The main approaches of statutory interpretation revolve around the traditions of the civil and common law (canons of construction). Grammatical/ literal interpretation of statutes is the commonest. The Supreme Court will be tasked with the responsibility of ascertaining the meaning of a particular statutory provision. This usually requires deciphering the meaning of the key terms. The civil and common law judges will usually have a duty to apply a particular legislative enactment strictly, if the meaning of the statute appears to be clearly defined. If only one construction is possible, the next question is whether the court is bound by the words as formulated, or whether there is some basis for changing the literal meaning. As Cruz and Malleson (1999) would put it, ‘The perimeter of the field of jurisprudence in traditional jurisprudence is characterized by the plain meaning rule on the one hand, and reasoning by analogy on the other’.

The legislative history approach seeks to ascertain legislative intention by embarking on research into the legislative history of the statute, which is often referred to by the French term ‘tarvaux preparatoire’. This category of the statutory approach is pursued very much more in civil law countries than the common law jurisdictions. Most notably, the common law statutes are not, strictly, supposed to the construed in accordance with their particular legislative history.

Thirdly, the teleological approach is the last approach to statutory approach that seeks to interpret the legislative text within the context of the contemporary conditions. It presupposes the need to extend the application of a legislative provision beyond the scope of prior legislative intent and to adapt it to rapidly changing social and economic conditions. Teleological approach is regarded as the only legitimate form of statutory interpretation. However, this approach of statutory interpretation has a number of challenges in its use. It cannot be used to reach conclusion directly as in the case of logical or grammatical interpretation hence it can only be used where there are numerous possible interpretations on a particular statute.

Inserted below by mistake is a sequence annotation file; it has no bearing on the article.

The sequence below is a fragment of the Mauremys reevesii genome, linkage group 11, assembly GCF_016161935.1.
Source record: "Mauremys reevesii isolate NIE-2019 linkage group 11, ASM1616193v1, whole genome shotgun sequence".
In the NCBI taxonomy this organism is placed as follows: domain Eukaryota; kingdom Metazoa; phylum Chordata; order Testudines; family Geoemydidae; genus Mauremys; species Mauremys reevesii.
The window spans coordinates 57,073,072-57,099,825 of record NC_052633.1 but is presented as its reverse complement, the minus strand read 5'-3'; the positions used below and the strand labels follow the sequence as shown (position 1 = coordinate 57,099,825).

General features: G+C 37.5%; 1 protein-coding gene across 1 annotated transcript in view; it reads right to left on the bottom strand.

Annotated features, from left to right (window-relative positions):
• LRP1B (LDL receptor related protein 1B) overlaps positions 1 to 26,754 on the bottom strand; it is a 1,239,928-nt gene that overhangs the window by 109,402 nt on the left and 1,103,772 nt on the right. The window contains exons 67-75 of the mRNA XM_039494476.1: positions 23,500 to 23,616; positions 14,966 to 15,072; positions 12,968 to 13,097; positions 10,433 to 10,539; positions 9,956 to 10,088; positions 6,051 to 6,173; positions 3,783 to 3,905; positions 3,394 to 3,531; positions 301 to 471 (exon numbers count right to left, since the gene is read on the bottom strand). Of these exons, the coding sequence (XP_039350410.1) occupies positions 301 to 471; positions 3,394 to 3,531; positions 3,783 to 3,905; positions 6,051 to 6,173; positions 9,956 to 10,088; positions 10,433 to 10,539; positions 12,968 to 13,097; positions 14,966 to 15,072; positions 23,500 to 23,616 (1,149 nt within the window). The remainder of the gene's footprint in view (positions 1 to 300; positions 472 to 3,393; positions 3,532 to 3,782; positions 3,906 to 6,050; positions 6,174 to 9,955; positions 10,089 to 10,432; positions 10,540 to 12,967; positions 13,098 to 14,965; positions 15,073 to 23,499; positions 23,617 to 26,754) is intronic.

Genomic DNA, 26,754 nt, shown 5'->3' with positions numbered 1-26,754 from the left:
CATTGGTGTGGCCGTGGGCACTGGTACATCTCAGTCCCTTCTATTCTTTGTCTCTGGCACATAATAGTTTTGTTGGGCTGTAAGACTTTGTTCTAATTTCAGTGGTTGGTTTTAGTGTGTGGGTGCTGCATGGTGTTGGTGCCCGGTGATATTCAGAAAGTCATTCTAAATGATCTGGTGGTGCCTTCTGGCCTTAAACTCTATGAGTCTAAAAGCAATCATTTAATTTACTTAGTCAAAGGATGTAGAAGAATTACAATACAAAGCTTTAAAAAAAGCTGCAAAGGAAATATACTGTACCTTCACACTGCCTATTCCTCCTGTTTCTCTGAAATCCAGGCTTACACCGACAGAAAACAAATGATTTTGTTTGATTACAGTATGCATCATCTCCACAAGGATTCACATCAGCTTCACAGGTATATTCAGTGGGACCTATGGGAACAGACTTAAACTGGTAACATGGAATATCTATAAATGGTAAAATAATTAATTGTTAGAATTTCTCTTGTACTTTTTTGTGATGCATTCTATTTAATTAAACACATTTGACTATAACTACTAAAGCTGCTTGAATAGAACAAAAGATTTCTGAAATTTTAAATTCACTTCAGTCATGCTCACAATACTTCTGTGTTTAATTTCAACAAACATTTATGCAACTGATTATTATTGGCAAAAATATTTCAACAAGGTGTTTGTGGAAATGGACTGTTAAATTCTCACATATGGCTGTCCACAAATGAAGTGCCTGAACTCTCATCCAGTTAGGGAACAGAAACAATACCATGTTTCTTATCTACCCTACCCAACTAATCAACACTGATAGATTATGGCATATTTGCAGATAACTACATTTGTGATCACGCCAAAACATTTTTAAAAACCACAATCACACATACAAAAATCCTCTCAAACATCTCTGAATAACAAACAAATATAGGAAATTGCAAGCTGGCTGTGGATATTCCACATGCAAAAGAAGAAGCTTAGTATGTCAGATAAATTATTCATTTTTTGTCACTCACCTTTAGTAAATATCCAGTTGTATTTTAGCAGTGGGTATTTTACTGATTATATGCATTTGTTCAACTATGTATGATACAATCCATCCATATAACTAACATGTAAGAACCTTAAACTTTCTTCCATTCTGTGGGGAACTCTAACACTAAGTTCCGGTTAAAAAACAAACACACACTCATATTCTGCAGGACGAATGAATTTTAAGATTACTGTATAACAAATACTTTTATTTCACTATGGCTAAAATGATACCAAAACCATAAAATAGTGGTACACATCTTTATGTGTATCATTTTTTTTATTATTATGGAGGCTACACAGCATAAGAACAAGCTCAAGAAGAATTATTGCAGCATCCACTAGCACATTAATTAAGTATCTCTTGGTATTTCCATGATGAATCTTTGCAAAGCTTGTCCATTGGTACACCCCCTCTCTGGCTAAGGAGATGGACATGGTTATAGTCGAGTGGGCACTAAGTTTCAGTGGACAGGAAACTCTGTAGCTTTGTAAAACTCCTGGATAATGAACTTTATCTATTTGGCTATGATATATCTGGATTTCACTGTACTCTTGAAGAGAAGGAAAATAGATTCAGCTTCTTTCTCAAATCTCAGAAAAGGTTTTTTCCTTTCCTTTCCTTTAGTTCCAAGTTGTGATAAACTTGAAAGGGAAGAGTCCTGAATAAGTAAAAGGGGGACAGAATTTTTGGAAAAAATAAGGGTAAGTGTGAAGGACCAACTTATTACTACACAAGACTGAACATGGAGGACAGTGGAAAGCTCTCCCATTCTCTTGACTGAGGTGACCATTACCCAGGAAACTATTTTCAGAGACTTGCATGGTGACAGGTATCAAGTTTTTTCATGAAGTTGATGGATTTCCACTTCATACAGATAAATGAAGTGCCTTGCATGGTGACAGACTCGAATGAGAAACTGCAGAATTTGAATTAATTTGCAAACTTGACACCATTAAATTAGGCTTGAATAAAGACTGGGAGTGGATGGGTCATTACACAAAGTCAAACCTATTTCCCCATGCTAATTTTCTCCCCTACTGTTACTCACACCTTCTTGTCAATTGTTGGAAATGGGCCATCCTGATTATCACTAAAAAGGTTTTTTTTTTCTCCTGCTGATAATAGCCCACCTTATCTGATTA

3.1 LITERAL RULE

This is the most common approach of interpreting a statute. It gained much popularity in the first quarter of the 19th century. The literal rule operates on the principle of interpreting statutes based on the contemporary literal plain meaning of the words used therein. The plain ordinary word meaning rule has proven very useful in cases where the intent of the Parliament in the process of making the enactments could not be easily determined due to consistencies between the newly legislated Act and the existing enactments within same area of legal domain. If the words are precise and pointing, then the judges can accrue the meaning of the statute from the ordinary meanings of the words. “The interpreting judges assume that the intent of the law makers is directly pegged on the wordings of the statute” (Dorsey, 2009).

The literal rule of interpreting statutes is liable to a lot of absurdity on the mere basis that the meanings of the complex statutes are restricted to mere words which are the most imperfect and unreliable symbols of relaying intent of the Parliament or any other legislative authority over a period of time. It is most notable that 40% of the legislations interpreted under this category of approach are highly erroneous, misleading and inconsistent with other related legislations. In his observation, Tobias Dorsey maintains that Literal rule could not be independently used to help unearth the hidden rightful meaning of legislation but in combination with other approaches.